One of the real joys of eating at a good restaurant is, of course, the actual eating. Imagine a thick slice of cinnamon apple pie or a steaming bratwurst or some spicy Korean barbecue, the aromas rising warm and rich, wafting to your senses. The anticipation of the taste swirling across your tongue — eating such food is a singular delight. But doesn’t a lot of the sweetness of the experience occur after you have eaten, when you lean back after that last bite, full and satisfied, with your face and your belly smiling happily?
The next time someone begins a discussion of the Bible and homosexuality by asserting that it is a minor issue in Scripture, coming up in only seven disputed cases, refuse that starting point by insisting that it concerns every evocation of marriage or of human creation as male and female in the entirety of Scripture.
When I was in college studying art, I usually kept the “Christian side” of me separate from the “artistic side” of me whenver I stepped into my art building. I wasn’t embarrassed about Christ or the fact I grew up in a Christian home. I just had no idea how to connect my faith and my art, or that it was even important to connect the two. When I walked into the art department, I left my faith outside the door. I was still a Christian, but the people inside the art department didn’t know it.
It was Sunday at church. Ayelish and Aziz stood up as the ushers to receive the offering. Ayelish is pregnant and showing. I looked over at her standing with her rounded stomach and I knew immediately there was a message here for me. How did I know? It’s as if she jumped up and was floating over our heads. How many pregnant women have I seen in my life?! Hundreds, thousands maybe. But why was this different? It was like the burning bush—I felt an inner “nudge” from the Holy Spirit.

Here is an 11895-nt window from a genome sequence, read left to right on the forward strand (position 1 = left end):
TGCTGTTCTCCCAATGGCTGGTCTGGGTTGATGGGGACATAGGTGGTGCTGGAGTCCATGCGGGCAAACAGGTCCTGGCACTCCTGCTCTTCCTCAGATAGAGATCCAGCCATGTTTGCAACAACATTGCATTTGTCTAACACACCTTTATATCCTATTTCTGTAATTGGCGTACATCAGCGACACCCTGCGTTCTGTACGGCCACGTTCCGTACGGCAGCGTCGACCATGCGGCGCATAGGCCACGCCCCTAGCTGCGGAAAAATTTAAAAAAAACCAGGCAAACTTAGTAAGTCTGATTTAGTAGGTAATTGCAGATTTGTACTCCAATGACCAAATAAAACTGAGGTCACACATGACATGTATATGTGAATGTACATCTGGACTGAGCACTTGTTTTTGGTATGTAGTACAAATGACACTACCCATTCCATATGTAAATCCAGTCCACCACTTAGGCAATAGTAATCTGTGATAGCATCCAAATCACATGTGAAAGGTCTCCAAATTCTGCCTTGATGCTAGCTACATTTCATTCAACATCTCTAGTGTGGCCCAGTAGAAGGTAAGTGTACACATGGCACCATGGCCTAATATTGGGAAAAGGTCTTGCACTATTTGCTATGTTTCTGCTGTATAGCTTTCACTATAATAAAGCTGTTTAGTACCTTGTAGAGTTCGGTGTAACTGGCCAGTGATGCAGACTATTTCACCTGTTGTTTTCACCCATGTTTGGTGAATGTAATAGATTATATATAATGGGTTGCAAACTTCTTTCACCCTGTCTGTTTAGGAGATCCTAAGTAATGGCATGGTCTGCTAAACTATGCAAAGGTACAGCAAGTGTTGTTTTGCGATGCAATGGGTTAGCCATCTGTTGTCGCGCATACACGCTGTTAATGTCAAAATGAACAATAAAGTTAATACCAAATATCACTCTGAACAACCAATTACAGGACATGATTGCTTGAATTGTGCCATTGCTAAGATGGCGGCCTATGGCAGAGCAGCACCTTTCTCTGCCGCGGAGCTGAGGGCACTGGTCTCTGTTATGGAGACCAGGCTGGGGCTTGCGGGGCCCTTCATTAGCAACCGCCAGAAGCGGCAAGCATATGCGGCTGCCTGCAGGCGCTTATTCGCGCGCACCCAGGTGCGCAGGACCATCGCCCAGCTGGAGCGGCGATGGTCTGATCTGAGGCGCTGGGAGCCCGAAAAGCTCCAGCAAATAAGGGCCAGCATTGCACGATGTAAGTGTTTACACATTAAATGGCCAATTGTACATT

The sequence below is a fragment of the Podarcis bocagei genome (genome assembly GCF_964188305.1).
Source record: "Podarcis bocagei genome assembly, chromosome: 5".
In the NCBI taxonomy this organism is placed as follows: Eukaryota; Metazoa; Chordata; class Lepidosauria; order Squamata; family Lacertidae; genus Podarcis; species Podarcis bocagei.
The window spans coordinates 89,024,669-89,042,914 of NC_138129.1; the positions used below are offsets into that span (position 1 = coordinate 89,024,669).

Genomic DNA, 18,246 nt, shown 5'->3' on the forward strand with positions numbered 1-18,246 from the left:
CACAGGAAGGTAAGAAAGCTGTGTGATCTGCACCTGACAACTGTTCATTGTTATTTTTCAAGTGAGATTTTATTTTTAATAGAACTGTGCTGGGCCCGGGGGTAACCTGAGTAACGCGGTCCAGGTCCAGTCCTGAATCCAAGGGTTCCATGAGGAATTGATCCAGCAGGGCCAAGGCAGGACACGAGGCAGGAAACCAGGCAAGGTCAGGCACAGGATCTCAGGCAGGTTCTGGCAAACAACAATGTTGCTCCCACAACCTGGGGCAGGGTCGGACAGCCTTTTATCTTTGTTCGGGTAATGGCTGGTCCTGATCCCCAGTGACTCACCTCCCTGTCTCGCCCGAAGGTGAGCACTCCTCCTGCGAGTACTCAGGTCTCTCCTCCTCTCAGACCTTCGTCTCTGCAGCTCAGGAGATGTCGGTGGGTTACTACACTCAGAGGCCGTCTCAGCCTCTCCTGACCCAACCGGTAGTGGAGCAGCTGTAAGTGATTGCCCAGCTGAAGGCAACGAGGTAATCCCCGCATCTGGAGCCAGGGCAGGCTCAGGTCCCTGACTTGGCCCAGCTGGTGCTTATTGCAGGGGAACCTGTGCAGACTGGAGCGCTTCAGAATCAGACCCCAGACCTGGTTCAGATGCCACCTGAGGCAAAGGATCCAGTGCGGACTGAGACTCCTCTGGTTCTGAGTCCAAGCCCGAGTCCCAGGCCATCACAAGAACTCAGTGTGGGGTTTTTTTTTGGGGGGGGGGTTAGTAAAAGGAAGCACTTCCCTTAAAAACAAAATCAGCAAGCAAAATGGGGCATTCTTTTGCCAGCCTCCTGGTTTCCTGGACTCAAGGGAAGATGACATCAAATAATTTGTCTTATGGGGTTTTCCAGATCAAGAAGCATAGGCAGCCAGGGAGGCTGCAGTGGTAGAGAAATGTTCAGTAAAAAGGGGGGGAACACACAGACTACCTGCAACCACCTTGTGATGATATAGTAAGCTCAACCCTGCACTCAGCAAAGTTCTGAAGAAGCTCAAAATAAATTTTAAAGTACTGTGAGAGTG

There’s an important moment in the first chapter of Acts where, forty days after Jesus’ resurrection, Jesus ascends (fancy word for, “Jesus goes to heaven”) and leaves his disciples staring into the sky. This “ascension” is kind of a big deal… but why should we care?
Jesus’ crucifixion, His death, the excruciatingly long Saturday, His bodily resurrection and some unspecified moment of return all say “why would I follow Him?” If Matthew, Mark, Luke and John pitched this on Shark Tank, there would be no hope of venture capital from Mr. Wonderful.
We’ve just celebrated the Resurrection of Jesus and now we’re invited to extend our celebration for the seven weeks that make up the season of Easter in the Christian Year. We could fruitfully dwell on a variety of Easter themes: the “newness of life” that comes from dying with Christ (Rom 6:1-4), the “new self” being shaped in each of us by God’s Spirit (Col 3:9-10) or the hope of eternal life in the “new heaven and earth” (Rev 1:1-7). Here’s another one: the gift of shalom.
In Mark’s gospel he starts by saying he is writing a good story about Jesus, the Christ, God’s son. Right away we meet Jesus claiming that the good news in this story is that God’s Kingdom is here. But it gets even more interesting. It seems that Mark is telling a story about a Kingdom in search of a King.
We read from tweets and news feeds that reconciliation and justice are gospel issues, but rarely do we use the gospel narrative to actually disciple people in practicing justice. James Choung’s Big Story gospel diagram gives us a tool to explain what is wrong with our world and why Jesus is the ultimate solution to the pain, suffering and injustice we see all around us.
The blog is an avenue for staff and student leaders to hear from the visionary leaders of Collegiate Ministries about theological formation, discipleship, chapter planting, chapter growth, and other key ministry themes for campus work.